9.                   numBackEdges = numBackEdges + 1
10.              else if visitOrder[i] > visitOrder[v]
// Found a down edge.
11.                  numDownEdges = numDownEdges + 1
12.              else
// Found a cross edge
13.                  numCrossEdges = numCrossEdges + 1
14.              endif
15.          endif  // visitOrder < 0

16.       endif  // adjMatrix[v][i] > 0
17.   endfor

// After returning from recursion, set completion order:
18.  completionCount = completionCount + 1
19.  completionOrder[v] = completionCount
```

Analysis: (same as undirected case)

• Adjacency matrix: O(V2).
• Adjacency list: O(V+E).

#### Strongly-Connected Components in Directed Graphs

Finding components:

• Recall, in a directed graph a strongly-connected component is a set of vertices, along with edges associated with those vertices, such that there is a path from every vertex in that set to every other in that set.

• Example: vertices 0,1,2 form a strongly-connected component. In-Class Exercise 7.10: Describe in pseudocode a simple algorithm to find strongly-connected components that uses the above DFS algorithm for directed graphs. Hint: vertices i and j are in the same strongly-connected component if i is reachable from j and j is reachable from i. How long does your algorithm take? We will look at two different algorithms for finding strongly-connected components:
• Kosaraju's Algorithm: this applies DFS twice but in an unusual way.
• Tarjan's Algorithm: computes the components directly but is harder to understand.

Kosaraju's algorithm:

• First, we need to understand the reverse of a directed graph.
• Suppose G = (V,E) is a graph.
• G' = (V,E') is the reverse of G if E'=E with the direction of edges reversed. • Next, recall completion-order
lower completion order => closer to root

• The algorithm has two phases:
• First phase: find completion order on reverse graph using standard DFS.
• Second phase: use a modified DFS on original graph in which completion order is used as a priority.

• Let's describe the pseudocode first:
```
Algorithm: stronglyConnectedComponents (adjMatrix, n)
Input: A graph's adjacency matrix, number of vertices n.

1.    G' = reverse (G)
2.    completionOrder = depthFirstSearch (G')
3.    sortOrder = sort vertices in reverse order of completion           // Last to first.
4.    componentLabels = modifiedDepthFirstSearch (G, sortOrder)
5.    return componentLabels

Algorithm: modifiedDepthFirstSearch (adjMatrix, sortOrder)
Input: A graph's adjacency matrix, a sort (priority) order of vertices

1.   for i=0 to n-1
2.       visitOrder[i] = -1
3.   endfor
4.   visitCount = -1
5.   currentComponentLabel = -1

// Look for an unvisited vertex and explore its tree.
6.   for i=0 to n-1
7.       v = sortOrder[i]                   // In order of completion of reverse search.
8.       if visitOrder[v] < 0
9.           currentComponentLabel = currentComponentLabel + 1
10.          modifiedDepthFirstMatrixRecursive (v)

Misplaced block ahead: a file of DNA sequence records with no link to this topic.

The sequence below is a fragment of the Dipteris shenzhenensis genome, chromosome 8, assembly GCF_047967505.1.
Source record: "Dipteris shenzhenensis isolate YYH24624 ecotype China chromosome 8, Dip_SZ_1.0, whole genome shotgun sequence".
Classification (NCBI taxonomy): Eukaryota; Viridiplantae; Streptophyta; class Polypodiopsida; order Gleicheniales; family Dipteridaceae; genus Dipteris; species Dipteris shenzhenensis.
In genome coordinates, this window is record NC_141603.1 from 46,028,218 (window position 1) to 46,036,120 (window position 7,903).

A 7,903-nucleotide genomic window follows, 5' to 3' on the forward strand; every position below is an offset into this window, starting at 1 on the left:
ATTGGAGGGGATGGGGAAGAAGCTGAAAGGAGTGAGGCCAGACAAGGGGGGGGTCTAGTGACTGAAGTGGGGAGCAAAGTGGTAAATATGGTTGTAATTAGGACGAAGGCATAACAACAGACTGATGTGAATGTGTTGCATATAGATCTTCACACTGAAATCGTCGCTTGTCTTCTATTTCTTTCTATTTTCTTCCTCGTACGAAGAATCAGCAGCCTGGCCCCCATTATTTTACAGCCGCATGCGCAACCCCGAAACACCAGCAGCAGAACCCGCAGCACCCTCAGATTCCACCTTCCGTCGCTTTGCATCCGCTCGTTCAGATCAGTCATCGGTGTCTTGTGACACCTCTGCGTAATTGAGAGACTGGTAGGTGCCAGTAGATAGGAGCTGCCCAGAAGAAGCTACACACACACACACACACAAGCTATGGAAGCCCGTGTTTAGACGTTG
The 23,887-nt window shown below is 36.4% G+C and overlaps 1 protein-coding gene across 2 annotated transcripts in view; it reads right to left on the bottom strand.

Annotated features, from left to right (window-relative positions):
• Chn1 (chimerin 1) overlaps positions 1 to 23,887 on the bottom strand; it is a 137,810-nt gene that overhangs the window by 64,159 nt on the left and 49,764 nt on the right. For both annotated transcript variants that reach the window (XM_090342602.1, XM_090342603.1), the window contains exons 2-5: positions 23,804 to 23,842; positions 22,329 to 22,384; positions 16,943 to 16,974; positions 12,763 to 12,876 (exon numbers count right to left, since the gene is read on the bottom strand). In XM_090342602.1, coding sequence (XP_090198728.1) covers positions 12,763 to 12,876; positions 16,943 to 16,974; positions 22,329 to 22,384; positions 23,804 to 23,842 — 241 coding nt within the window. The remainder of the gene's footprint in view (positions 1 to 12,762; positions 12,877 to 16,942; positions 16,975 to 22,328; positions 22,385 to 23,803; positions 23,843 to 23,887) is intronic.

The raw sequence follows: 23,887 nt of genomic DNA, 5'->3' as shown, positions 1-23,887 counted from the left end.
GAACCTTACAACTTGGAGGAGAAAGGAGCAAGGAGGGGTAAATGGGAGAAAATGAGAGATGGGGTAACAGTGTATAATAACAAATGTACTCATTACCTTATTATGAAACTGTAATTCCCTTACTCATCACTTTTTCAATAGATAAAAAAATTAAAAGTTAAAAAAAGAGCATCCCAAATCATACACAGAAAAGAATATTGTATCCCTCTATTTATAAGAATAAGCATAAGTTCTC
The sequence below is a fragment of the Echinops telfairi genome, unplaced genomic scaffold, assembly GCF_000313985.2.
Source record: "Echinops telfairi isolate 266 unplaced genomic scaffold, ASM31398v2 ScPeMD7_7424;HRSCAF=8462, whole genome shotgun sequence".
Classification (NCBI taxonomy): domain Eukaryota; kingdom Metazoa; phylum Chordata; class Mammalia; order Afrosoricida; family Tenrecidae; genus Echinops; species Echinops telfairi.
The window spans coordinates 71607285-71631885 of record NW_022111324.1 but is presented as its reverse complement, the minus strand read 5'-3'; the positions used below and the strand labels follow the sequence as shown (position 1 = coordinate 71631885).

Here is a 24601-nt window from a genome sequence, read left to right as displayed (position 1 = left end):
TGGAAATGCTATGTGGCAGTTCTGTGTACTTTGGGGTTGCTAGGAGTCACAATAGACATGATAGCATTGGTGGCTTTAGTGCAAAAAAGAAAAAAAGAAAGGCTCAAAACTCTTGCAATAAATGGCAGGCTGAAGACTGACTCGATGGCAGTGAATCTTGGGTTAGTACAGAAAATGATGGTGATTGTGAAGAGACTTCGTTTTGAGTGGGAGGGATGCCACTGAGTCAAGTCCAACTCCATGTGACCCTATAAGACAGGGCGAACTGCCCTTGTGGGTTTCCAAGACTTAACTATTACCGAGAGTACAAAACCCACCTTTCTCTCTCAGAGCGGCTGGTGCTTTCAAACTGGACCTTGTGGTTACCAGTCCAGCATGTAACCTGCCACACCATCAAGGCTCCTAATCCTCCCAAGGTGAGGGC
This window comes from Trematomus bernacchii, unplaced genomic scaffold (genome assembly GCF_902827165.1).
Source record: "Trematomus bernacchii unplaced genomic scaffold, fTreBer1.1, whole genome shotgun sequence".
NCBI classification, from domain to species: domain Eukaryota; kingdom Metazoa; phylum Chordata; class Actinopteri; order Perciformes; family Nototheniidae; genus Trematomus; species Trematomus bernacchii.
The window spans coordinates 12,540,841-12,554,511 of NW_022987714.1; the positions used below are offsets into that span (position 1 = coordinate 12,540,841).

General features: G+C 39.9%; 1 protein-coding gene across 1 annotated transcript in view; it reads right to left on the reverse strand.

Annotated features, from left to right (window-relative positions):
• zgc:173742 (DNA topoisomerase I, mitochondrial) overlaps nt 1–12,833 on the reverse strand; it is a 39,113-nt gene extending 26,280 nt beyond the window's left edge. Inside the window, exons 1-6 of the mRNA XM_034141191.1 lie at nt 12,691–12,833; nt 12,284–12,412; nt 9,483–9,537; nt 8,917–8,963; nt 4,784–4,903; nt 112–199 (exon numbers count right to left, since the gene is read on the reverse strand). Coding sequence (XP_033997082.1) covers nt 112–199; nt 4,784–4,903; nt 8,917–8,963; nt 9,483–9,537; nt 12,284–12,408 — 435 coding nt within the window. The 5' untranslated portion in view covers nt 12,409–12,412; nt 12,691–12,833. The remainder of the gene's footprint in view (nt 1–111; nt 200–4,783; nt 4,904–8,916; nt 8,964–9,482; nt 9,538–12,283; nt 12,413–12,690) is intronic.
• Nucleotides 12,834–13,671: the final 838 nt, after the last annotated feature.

11.      endif
12.  endfor
13.  return  componentLabels

Algorithm: modifiedDepthFirstMatrixRecursive (v)

// Mark vertex v as visited and record component label.
1.   visitCount = visitCount + 1
2.   visitOrder[v] = visitCount
3.   componentLabel[v] = currentComponentLabel

// Look for first unvisited neighbor.
4.   for i=0 to n-1
u = sortOrder[i]                   // In order of completion of reverse search.
5.       if adjMatrix[v][u] > 0 and u != v
6.           if visitOrder[u] < 0
7.               depthFirstMatrixRecursive (u)
8.           endif
9.       endif
10.  endfor

```

• Why does this work? The proof is in two parts.

• Consider two vertices u and v.

• Part (1): Suppose u and v are mutually reachable:
• Suppose u is visited before v in the second-phase.
• Then, DFS will certainly visit v.
=> The algorithm reports both in the same component.
• The same holds if v is visited before u.

• Part (2): Suppose u and v are reported in the same component by the algorithm:
• Because u and v are in the same reported component, they are part of a single tree
=> Let w be the root of this tree.
• Then w was visited before u and v.
=> w has a lower completion order than u and v.
(Store this fact for now).
• Next, observe that we reached u from w in the second phase
=> there's a directed path from w to u in G.
=> there's a directed path from u to w in G'.
• Suppose there is no path from w to u in G' (the reverse).
=> Then, the path from u to w in G' would result in u having a higher completion order.
• Thus, there is a path from w to u in G'.
=> There are paths in G from w to u and back.

• The same argument shows that there is path from w to v and back.
=> u and v are mutually reachable in G.

Tarjan's Algorithm:

• Some intuition:
• Consider what happens when we complete processing "3" in • How can we identify the strong component "3, 4, 6"?
• First, there is no back edge that goes from "4, 6" to any node "above" 3.
• Second, both "4" and "6" were visited in the descent from "3".
• But nodes "above" 3 will have a lower visitOrder.
=> keep track of lowest visitOrder reachable by a back edge from a "potential component".